On 15 April itself, the Chinese embassy spokesperson Wang Xiaojian protested over the remarks made by US Indo-Pacific Command chief Admiral Phil Davidson and others in Raisina Dialogue about Xinjiang, Hong Kong and Taiwan, by describing happenings in these regions as China’s internal affairs. “Making baseless and irresponsible remarks is not acceptable. We are firmly opposed to interference in China’s internal affairs by any country or anyone under any pretext,” he said.

In other words, conduct of systematic genocide by state, establishing rehab camps, human trafficking, organ harvesting & forced labours under state supervision, threatening by sending fighter aircrafts into ADIZ of another state, or curbing basic human rights of people by altering security laws & sending armed forces under that pretext are all internal affairs of China. However, passing of a bill in Indian Parliament regarding Indian Citizenship or management of farmers‘ produce in Indian market is definitely not an internal matter of India & China expects the US to come up with harsh comments on them. As such, China herself is absolutely justified in publishing Op-Eds on the topic in its state sponsored media.


It does not require to be very erudite to fathom the reason behind China’s squealing. The past year has been awfully bad in almost every sphere. Putting the pandemic aside, which most of the global intelligentsia doubt to be a Chinese menace, China has taken a beating economically, geo strategically & even internally. But the Chinese heinous crimes that have caught the eye of everyone are its policies & HR violations against non-Han Chinese, be it the Uighurs, Tibetans or Mongols. In October last year, Germany led the statement of 39 countries including US, UK & Japan in expressing grave concern & condemning China over policies and Human Rights abuses in Xinjiang, Tibet & Hong Kong. Last month, EU, UK, US, Canada and other Western countries imposed sanctions on officials in China as a coordinated effort over HR abuses against the mostly Muslim Uighur minority group.

Similarly, Indian media has also been hyper vocal on China over these issues especially post Ladakh Standoff. As China failed to gain any upper hand over India in its Ladakh adventure and in fact, facilitated a strong alliance in the form of Quad, China wishes to kill two birds with a single stone by sponsoring such propaganda articles. One is to hide its own actions behind such stories & secondly to try & drive a wedge in between Indo-US relations that is all set to challenge its ambitions of hegemony in the Indo-Pacific Region.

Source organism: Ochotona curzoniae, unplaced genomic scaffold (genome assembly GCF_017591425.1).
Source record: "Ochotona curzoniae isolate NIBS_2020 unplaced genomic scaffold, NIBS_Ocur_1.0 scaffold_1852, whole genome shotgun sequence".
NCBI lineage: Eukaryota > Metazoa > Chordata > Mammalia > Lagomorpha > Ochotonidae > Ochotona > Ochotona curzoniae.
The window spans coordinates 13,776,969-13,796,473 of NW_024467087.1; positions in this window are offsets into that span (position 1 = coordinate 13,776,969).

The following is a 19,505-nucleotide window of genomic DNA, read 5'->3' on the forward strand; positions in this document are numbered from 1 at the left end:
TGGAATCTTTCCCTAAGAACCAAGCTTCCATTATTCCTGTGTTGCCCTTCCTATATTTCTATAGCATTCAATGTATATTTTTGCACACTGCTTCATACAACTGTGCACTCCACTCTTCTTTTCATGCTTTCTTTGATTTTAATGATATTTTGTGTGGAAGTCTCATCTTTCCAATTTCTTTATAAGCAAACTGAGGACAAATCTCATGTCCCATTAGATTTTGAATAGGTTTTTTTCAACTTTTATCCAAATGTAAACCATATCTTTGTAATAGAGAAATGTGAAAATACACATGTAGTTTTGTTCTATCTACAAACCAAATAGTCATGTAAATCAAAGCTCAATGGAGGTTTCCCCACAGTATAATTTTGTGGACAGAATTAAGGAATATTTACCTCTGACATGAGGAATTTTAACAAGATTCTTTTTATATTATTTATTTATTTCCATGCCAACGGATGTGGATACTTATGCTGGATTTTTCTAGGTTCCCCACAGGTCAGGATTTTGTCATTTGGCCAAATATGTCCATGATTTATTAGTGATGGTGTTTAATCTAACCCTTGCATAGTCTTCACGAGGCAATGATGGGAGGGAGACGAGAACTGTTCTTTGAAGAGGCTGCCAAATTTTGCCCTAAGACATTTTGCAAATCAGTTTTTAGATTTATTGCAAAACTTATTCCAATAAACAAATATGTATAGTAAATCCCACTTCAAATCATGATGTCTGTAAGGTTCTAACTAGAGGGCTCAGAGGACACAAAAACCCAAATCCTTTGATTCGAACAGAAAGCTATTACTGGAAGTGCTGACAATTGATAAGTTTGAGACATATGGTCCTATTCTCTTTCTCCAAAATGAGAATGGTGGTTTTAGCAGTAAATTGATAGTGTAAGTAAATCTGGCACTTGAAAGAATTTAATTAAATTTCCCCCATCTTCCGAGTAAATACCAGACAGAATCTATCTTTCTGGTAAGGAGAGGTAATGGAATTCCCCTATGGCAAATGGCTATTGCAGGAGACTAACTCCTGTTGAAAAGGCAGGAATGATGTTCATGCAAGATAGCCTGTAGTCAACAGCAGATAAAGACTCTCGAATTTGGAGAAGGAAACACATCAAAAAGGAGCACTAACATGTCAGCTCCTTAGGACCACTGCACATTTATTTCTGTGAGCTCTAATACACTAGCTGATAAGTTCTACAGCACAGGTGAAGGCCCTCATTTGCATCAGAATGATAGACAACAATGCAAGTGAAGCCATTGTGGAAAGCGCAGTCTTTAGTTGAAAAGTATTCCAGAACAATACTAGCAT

Human Rights Watch in its annual report states, “This has been the darkest period for human rights in China since the 1989 massacre that ended the Tiananmen Square democracy movement”. “Since Xi Jinping came to power the repression has gotten worse and worse overall, in every aspect of Chinese society you can see how the party is becoming more intolerant of any kind of independent activity,” said HRW researcher Yaqiu Wang.

International response to worsening repression has made the rest of the world more confident in criticising China who until now were afraid of Chinese retaliation. 2020 provided them with ‘safety in numbers’, reflecting Beijing’s inability to retaliate against the entire world. In fact, this growing pressure did force Xi Jinping to bend as China for the first time revealed that 1.3 million Uighurs had gone through what it termed “vocational training centres”.